Halong Bay and back to Hanoi Part 16

 11:48:01.7500000 | 12.14.2010
After a "small" breakfast of eggs, bacon, toast & jam and tons of the ever present fresh fruit, we set sail to visit a nearby fishing village. Since there really is no land on these islands, all of the inhabitants live on houseboats built on bamboo rafts. The fishing village we visited on this early Monday morning was explained to us as being UNESCO protected and supported. Apparently when tourism came in the government tied to move these people to more stable housing on the mainland but they'd have no part of it. So they continue to live their lives as they have for generations on this tiny rafts clustered together in a small bay. Fishing boats rigged with bright lights used for squid fishing were evident everywhere and some fishermen were just returning as we were cruising past. Our guide explained to me that the cruise ship companies pay a small fee to the village for being allowed to bring travelers such as us through to gawk at them and take photos. it's a bit of a surreal experience. Here these people are, going about their private lives and boat after boat of tourists come thru snapping photos like they were visiting a zoo. But the people didn't seem to mind and ignored us like we weren't even there. Strange.

Back aboard ship we had a brief time to enjoy the sunshine after vacating our rooms for the next lot coming thru. We took more photos and before we knew, it was time to eat again! The food on board has been incredibly wonderful - perhaps the best I've eaten since coming to Vietnam.

There was some chicken dish and a vegetable dish, the usual white rice and some lightly battered very flaky, crispy fried shrimp, some beef. Always we are fed family style and always there is just the right amount for sharing depending on the number of people at the table. We've been dining with the 3 handsome Danes and are sad to say good-bye. But before we knew it we were back at the wharf, passing the next lot who were smiling and anxious to get on board and take our places.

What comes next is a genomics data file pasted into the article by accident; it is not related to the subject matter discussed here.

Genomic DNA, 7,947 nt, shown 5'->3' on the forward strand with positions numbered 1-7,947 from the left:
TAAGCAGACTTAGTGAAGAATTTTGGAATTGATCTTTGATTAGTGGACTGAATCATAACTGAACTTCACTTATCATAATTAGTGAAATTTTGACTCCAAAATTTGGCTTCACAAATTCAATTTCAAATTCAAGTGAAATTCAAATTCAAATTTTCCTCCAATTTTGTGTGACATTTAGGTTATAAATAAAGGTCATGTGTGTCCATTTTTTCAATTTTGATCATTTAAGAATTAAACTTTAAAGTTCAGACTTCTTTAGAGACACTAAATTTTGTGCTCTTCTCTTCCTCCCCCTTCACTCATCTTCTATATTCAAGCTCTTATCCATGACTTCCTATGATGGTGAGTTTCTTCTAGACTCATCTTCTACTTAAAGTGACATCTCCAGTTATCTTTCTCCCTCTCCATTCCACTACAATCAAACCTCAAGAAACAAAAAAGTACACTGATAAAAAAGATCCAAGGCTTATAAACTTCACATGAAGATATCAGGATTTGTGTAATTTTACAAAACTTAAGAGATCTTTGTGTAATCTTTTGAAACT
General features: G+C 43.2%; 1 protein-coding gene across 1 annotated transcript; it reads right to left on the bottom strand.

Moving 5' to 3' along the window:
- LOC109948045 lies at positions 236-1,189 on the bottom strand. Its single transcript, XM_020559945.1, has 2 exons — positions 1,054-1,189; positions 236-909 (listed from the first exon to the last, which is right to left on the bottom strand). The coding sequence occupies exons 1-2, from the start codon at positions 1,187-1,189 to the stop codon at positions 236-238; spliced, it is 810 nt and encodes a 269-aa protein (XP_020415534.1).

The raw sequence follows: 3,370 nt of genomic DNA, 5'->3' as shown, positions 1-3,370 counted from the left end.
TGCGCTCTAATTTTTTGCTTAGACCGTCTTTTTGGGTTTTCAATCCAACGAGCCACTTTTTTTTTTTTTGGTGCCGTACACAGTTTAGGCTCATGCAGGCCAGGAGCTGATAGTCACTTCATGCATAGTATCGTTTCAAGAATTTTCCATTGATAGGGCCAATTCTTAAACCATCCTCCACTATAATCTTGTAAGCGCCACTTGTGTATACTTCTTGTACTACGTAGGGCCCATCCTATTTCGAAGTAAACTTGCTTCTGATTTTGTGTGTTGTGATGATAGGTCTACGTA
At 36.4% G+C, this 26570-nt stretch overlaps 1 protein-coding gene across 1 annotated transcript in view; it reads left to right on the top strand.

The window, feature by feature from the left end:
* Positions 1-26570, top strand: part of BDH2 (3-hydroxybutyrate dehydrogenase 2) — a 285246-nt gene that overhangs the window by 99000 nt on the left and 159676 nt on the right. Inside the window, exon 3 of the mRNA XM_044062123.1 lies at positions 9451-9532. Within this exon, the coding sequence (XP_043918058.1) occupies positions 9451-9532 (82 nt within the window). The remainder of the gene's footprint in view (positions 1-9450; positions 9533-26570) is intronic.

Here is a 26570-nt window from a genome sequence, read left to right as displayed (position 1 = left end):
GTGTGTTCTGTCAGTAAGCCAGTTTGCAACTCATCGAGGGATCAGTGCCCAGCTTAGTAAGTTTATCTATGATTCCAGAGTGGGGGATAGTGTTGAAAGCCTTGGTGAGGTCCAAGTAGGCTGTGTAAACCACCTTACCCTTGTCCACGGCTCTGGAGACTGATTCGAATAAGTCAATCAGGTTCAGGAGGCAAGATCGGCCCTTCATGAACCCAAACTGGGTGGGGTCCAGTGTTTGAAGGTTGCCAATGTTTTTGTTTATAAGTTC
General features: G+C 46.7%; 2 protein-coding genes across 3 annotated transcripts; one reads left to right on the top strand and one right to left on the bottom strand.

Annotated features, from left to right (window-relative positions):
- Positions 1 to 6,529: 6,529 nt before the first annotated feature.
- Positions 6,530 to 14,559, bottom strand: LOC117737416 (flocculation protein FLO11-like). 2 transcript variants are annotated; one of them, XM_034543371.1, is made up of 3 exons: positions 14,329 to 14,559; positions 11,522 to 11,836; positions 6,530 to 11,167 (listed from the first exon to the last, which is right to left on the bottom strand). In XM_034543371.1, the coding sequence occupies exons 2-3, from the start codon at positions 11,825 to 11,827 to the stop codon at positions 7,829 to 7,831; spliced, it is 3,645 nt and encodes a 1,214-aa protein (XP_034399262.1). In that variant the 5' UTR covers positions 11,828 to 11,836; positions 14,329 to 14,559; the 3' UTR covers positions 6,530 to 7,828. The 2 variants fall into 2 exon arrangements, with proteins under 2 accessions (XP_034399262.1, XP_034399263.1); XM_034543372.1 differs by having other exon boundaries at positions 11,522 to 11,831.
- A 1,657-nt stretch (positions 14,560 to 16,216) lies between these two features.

The trip back to Hanoi seemed a bit longer and drawn out but one by one we were dropped at our respective hotels and said our goodbyes. Kelly and I checked into the Cinnamon Hotel, a little "boutique" hotel as described by the Lonely Planet guidebook, with only 6 rooms, set in a neatly restored old French colonial building, barely 15 feet wide. We are on the first floor (2nd floor to Americans) at the top of a narrow wooden winding staircase, facing onto the streets. The room is dominated by arched French doors (in this case, the real thing!), flanked by windows in similar fashion, stained a very dark wood, set off by white stucco walls topped with exquisite crown molding encircling the ceiling. Our bellman flung open the doors and windows and the heavy exterior shutters which had kept the room dark and cool, letting in the sunshine and street noise from the city of Hanoi just outside our window. We stepped out onto a tiny tiny balcony - actually only one of us at a time could be out there it was that tiny - to look out at the view of the cathedral just across the street. (yes, the same cathedral that would ceremoniously chime its bells every 15 minutes round the clock. I don't know whether there was actually someone whose job it was to do this or whether its now on some mechanical timer but it amazed me to awake the first morning at 4am to hear the church bells ringing!)

I was enchanted by the entire scene. The beds are neatly made in crisp white sheets with flat Vietnamese baskets decoratively placed in the center of the beds with a piece of cinnamon stick the size of flashlight, just to remind you of the hotel's name. Kelly was not so enchanted wishing for a bigger room and a bath that had more than a stall-less shower. She thought she'd left behind the hand-held shower in the bathroom corner that drained into the floor when we disembarked from our ship-board experience but unfortunately, it followed us here. I'm not so bothered by it, recognizing the tiny-ness of the place but can understand why she might be disappointed; she likes her creature comforts of the West and doesn't like dealing with water getting over everything else in the bathroom after you're finished showering. I guess it's just the romantic in me. But then I also expect when I descend the stairs later that I'll find Somerset Maugham sitting in the lobby in his smoking jacket reading a good novel waiting for his rickshaw to take him to dinner.

We headed out to prowl for our next meal (and maybe more shopping?) and ended up deciding to take in a little of the World Cup at a German bar we'd seen on Sat night near the water puppet theater. Just as I suspected, we found the 3 New Zealanders from our recent ship-board experience in there having a beer and enjoying the game - Holland vs Denmark. It was nice to casually "meet up" with people we knew. We enjoyed some drinks and I had a plate of stir fried vegetable and noodle before saying our final good-byes, this time for real.

To be continued...

Source: http://www.traveljournals.net